Continuing our journey on Day 5, we will travel north of the Valley of Jezreel to the town of Jesus’ youth, Nazareth. The town is situated between the Sea of Galilee (15 miles east) and the Mediterranean (20 miles west). This city is where the angel Gabriel announced to Mary that she would bear Jesus. After His birth in Bethlehem, they returned to Nazareth as their home. Scripture refers to Nazareth as the village where Joseph and Mary resided and raised Jesus. When Jesus first set foot to begin in His ministry in the flesh on earth, He left Nazareth to visit the towns of Galilee. When He returned there and spoke in the synagogue, He was met with a harsh reaction. Many people identified Christ as coming from Nazareth, to which some gave a less than favorable reaction (“Can any good thing come out of Nazareth?”).
Matthew 4:15 quotes Isaiah 9:1 as a prophecy fulfilled, referring to “Galilee of the Gentiles.” It is important to note here that Jesus spent His childhood in a city within a region that did not have a closed-minded Judaizing command that held foreigners with contempt. This will be a decisive factor for Christianity to reach the world as opposed to being isolated from those outside of Judaism.
Scripture states that prophecy was being fulfilled in Jesus being a “Nazarene.” Most proposals are agreeably problematic though. Some have related this to a wordplay being used by Matthew in relation to Isaiah 11:1. This would mean that Matthew is using “Nazarene” as the Hebrew word “nēşer,” which would mean “branch” or “root.” Another take is that the word is connected with an earlier Hebrew name of “Nazara,” which would refer to the entire district of the land. In this case, it would mean “Galilean.” Nevertheless, in Acts 24:5, an attorney by the name of Tertullus levies charges against Paul by saying he is a “ringleader of the sect of Nazarenes.” While it carries a slightly different spelling, it is clearly a derogatory name used by Jews towards Christians.
During the Herodian and pre-Herodian periods, Nazareth was approximately the size of a 60 acre plot of land with an estimated population of 480 persons (1stc AD). The village has been understood to be purely Jewish as late as the 4thc AD. When the failure of the First Jewish Revolt occurred in Jerusalem, 24 divisions of priests fled northward from the temple. One of the priest’s families named Hapizez settled in Nazareth. This priestly “character” in Nazareth carried deep into the 3rdc AD according to the Midrash Qoholeth.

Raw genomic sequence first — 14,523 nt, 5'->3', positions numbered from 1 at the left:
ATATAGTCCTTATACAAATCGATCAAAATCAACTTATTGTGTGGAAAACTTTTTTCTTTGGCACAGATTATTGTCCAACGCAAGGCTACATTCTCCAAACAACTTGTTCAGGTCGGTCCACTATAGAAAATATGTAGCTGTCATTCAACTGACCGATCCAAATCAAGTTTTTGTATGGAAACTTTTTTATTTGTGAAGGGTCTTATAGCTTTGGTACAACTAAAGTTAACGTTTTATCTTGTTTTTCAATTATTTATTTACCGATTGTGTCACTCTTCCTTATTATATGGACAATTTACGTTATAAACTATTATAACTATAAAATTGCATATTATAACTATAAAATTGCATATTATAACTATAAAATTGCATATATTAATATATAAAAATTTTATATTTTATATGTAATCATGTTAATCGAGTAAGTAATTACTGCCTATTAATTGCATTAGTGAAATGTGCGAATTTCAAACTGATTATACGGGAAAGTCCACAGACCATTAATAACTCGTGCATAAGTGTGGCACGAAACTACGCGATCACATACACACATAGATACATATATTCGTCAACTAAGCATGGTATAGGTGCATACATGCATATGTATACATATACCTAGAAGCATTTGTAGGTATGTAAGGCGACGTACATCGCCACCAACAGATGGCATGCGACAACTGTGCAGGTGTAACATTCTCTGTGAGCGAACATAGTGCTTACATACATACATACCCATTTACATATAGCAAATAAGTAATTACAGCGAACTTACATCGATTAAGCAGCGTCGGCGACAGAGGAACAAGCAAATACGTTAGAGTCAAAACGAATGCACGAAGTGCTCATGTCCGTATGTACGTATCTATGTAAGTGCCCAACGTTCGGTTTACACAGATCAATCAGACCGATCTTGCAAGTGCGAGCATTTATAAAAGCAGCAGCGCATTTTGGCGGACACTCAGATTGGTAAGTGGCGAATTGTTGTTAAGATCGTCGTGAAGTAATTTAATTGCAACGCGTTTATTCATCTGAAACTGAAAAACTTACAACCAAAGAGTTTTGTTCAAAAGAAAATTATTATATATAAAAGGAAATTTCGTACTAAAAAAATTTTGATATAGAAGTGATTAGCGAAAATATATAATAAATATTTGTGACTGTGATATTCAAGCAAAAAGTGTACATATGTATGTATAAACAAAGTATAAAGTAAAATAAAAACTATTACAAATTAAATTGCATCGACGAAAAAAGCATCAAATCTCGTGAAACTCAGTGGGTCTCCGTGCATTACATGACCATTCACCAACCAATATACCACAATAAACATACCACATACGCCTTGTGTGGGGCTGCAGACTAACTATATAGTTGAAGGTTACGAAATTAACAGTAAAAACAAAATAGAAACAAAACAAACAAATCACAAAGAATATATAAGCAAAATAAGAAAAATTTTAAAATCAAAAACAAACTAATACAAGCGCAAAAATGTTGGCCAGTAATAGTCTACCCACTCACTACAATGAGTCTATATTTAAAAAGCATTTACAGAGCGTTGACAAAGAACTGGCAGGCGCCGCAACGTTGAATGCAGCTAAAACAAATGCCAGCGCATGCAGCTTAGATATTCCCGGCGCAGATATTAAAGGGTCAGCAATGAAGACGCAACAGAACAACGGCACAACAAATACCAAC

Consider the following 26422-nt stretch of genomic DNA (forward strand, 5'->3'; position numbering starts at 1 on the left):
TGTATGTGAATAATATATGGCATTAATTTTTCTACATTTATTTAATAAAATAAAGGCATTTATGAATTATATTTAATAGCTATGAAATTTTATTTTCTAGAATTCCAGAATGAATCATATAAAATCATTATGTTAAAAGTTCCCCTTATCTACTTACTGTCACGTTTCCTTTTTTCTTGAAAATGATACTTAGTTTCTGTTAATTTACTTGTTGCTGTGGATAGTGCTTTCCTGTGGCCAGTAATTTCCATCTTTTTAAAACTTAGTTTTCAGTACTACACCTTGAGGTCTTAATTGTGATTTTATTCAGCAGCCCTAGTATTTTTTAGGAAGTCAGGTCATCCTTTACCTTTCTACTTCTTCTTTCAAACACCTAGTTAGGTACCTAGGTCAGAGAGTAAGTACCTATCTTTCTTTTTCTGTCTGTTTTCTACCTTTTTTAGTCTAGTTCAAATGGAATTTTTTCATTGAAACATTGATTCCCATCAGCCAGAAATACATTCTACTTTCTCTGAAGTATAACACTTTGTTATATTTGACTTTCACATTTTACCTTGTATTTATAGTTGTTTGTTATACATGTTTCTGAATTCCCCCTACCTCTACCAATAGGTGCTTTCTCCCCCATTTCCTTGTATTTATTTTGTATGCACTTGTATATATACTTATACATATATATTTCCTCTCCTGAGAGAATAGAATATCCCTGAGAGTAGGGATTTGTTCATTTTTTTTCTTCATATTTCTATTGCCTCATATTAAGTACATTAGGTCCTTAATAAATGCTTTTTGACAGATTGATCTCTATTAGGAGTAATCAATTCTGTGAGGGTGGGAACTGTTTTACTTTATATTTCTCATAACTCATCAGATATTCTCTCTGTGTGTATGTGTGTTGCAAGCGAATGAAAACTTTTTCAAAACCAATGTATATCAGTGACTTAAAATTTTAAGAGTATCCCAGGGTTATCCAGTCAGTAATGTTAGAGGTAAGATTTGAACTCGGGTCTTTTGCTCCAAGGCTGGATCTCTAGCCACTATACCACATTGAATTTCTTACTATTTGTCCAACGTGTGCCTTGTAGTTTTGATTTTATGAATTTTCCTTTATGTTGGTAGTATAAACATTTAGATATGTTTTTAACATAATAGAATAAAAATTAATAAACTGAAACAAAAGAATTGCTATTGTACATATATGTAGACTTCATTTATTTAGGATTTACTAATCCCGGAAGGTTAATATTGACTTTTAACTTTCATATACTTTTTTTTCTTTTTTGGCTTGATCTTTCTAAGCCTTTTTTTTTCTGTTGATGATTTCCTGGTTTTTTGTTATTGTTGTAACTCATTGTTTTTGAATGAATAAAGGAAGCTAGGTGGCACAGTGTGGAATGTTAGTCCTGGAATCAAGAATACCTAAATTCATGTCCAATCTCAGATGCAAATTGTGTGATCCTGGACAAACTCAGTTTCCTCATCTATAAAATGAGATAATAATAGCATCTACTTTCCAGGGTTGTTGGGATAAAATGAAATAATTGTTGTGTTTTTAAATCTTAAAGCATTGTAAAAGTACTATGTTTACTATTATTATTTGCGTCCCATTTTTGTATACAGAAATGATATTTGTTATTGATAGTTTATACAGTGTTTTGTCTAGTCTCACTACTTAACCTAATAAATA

Nazareth classically is referred to as a “tiny village” with no mention of a church from the records of Eusebius and Jerome. However, during the Constantinian period, at least two main churches were built: The Church of Gabriel and the Church of Annunciation. Some caves in the area were set apart as shrines to Mary and Jesus. During 679-704 AD, Muslim conquest held the Church of Annunciation hostage and demanded a very large ransom from the Christians, to which they paid.
When excavations ensued in the late 19th and early 20thc, several interesting artifacts were recovered from the general region and caves discovered beneath the Church of Annunciation. A Neanderthal skull was also unearthed near Nazareth in 1934. Caves were discovered that were adorned with painted plaster, a cross, and inscribed prayers to Jesus in Greek language. These caves are adjoined to a building that has been identified as a Jewish-Christian synagogue. Excavations also revealed that under the beautiful mosaic floors therein, from an earlier period, was a Jewish ritual bath (mikveh) with seven steps leading down into the water.
Today, Nazareth is the largest Arabic city in Israel with a 69% Muslim and 30.9% Christian population of 210,000 people. Nazareth has a thriving high-tech industry, thus earning the title, “Silicon Valley of the Arab Community.”
- Matthew 2:23; 21:11
- Mark 1:9
- Luke 1:26; 2:4, 39, 51; 4:16, 28-30;
- John 1:45, 46
- Acts 24:5